Vanagon – coolant temp sender wire repair and another broken hose

Is it good or bad luck I am having?

About the same time I discovered that leaking coolant hose I mentioned in this post, I noticed that my coolant temp gauge was not working – no needle movement nor did the warning LED flash upon start-up. I had been mucking around with the cluster a fair bit and I thought that I had either broken the circuit foil or had a bad connection at T14. But examining the dash did not reveal any problems. I finally tracked it down to a bad connection at the female spade connection to the temp sender back on the thermostat housing. The insulation on the wire was very brittle for about 2″ up from the spade, and the connector itself felt a little limp on the wire. It has been worked on before, that is not a stock spade connector.

The copper was corroded, and you can see the discoloured insulation which pretty well corresponds to the brittle section.

I cut back the wire to where it was flexible and spliced in a new length, plus a new spade connector (section of plastic insulation was cut out to allow the spade to slip on the temp sender).

Here is the brilliant location of the temp sender, exposed to heat and road splash.

And the new connection made.

So after that I was mucking around looking at things in the engine compartment, engine running, when I pushed on the hose that runs from the upper coolant crossover tube to the narrow steel tube that runs around 3 sides of the engine compartment. The hose split and coolant rapidly spat out. Yes, that is steam in the picture.

Te previous owner had used fuel line hose, and it was hard and brittle.

I had some spare hose to make the repair, and I think my van is really trying to tell me to go over all of the hoses and replace. I got the message with the previous leak, but nothing like another nudge in the ribs.

  1. #1 by oldfussbudget on April 24, 2012 - 2:39 pm

    That leaves you with the boinking light to solve, since that light if it’s working at all will blink for three seconds or so on power-up (bulb test). If it doesn’t, check the gauge ground (skinny terminal) since that’s only used for the blinker circuit.

    And thanks to whatever WordPress gods decided it was pointless and irritating to make everyone confirm comment followups. 🙂

    • #2 by albell on April 24, 2012 - 5:23 pm

      Blinky light now working after spade connection fixed. Yeah, really. I don’t know how the magic box works, but same thing happened to friend, same symptoms, same fix.

      ab

      • #3 by oldfussbudget on April 24, 2012 - 8:58 pm

        As I actually *do* know how the magic box works I regret to have to inform you that the reason is poor observation of the instrument panel in the first few seconds after turning the key on. You turn that key on, if the gauge has power and ground the light *is* going to blink. There could be a grizzly bear – or nothing – or a dead short – hooked to the back, it doesn’t care. 🙂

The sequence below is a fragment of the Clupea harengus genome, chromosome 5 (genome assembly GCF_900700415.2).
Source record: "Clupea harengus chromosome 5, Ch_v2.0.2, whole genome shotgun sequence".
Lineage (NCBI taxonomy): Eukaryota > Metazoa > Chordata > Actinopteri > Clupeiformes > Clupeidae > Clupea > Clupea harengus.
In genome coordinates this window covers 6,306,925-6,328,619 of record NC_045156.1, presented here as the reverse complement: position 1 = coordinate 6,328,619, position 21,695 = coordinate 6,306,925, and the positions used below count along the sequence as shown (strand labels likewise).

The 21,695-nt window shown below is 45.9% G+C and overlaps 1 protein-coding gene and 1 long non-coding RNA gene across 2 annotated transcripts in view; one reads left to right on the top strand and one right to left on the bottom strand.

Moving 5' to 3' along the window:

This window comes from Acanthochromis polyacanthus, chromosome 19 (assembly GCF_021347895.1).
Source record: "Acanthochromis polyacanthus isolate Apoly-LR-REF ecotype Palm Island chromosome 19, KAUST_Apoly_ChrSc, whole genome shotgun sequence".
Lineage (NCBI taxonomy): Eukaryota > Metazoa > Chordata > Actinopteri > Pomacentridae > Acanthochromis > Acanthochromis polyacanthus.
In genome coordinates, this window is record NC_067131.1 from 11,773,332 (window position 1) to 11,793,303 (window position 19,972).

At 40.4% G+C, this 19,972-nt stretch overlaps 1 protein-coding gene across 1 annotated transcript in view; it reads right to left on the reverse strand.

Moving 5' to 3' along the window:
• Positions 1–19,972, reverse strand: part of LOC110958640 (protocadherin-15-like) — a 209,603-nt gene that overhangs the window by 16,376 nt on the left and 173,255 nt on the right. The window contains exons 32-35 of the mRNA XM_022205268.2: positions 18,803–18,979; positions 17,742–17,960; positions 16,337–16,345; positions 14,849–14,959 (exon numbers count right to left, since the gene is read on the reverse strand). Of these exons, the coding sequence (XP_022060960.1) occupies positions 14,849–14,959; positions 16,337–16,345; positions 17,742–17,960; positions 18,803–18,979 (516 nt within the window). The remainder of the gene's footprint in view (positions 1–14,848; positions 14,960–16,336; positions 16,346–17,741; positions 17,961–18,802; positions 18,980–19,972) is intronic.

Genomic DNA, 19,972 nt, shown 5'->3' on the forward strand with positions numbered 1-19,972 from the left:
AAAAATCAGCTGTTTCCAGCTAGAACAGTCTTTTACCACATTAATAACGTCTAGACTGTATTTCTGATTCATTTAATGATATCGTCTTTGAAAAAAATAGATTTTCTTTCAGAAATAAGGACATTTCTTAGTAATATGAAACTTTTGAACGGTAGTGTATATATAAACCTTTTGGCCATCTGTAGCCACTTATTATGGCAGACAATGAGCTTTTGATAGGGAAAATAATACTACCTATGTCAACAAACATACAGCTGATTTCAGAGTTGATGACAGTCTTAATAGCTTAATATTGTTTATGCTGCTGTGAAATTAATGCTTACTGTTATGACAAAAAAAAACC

• #4 by albell on April 24, 2012 - 10:00 pm

        I’ll double check by pulling the wire to sender.

        but no blinky before fix, blinky after fix

        ab

  2. #5 by oldfussbudget on April 24, 2012 - 2:41 pm

    You are in the rough but tender care of the Vanagon Guardian Angel, who makes nasty things happen in the driveway, and irritating things happen two inches away from where a nasty thing will be happening Real Soon Now. All Hail the VGA!

    • #6 by albell on April 24, 2012 - 5:24 pm

      What kind of offering should I make? A pyre of old coolant hoses after I put in new ones?

      ab

      • #7 by oldfussbudget on April 24, 2012 - 9:03 pm

        A bottle of Laphroaig sent to Providence RI could do the trick. You could do it at home but I’m afraid the appeasal rites are a bit complicated and technical, wouldn’t want some cack-handed Syncro driver to muck them all up. Since I like you so well I’d undertake to perform said rites with at most a nominal fee.

  3. #8 by Simon on April 24, 2012 - 8:46 pm

    Har de Har Har. Not to rub it in, but laughing seems appropriate somehow. What an unbelievable run of luck!

    (shhh wait, I think I might hear the VGA whispering something…

    Subie 2.2… Subie 2.2… Subie 2.2… 🙂

    • #9 by albell on April 24, 2012 - 9:57 pm

      better now than on the road though 🙂

      ab

  4. #10 by Pz on April 25, 2012 - 10:40 am

    The vanagon pantheon is teasing you AB… You are correct, the next big one will be miles from home. All Syncros become exactly what their owners think!

    Shoot, that Laphroaig single malt ol’ fussbudget is requesting is prince Charles’ fav… shoot, I’d the ablutions for a bottle of bar-scotch…

    I dunno what VW was thinking using fuel line in the coolant system? Original was the classic german fabric covered low-pressure fuel hose stuff. The temperature range of most fuel hose is way to low for coolant. Also, that particular hose gets cooked by the exhaust from #1 cyln. Over kill but ATF hose has higher temperature ratings and chemical resistances. Costs a bit more $$.

    Pz

    • #11 by albell on April 26, 2012 - 8:30 am

      Well this hose was PO installed and even worse than what VW used. Hose was actually brittle, and it must have done its final hardening in the last few months as I know I have moved that hose around when pulling the filter box and AFM.

      I’m sure glad I consider this van a hobby rather than an appliance 🙂

      ab

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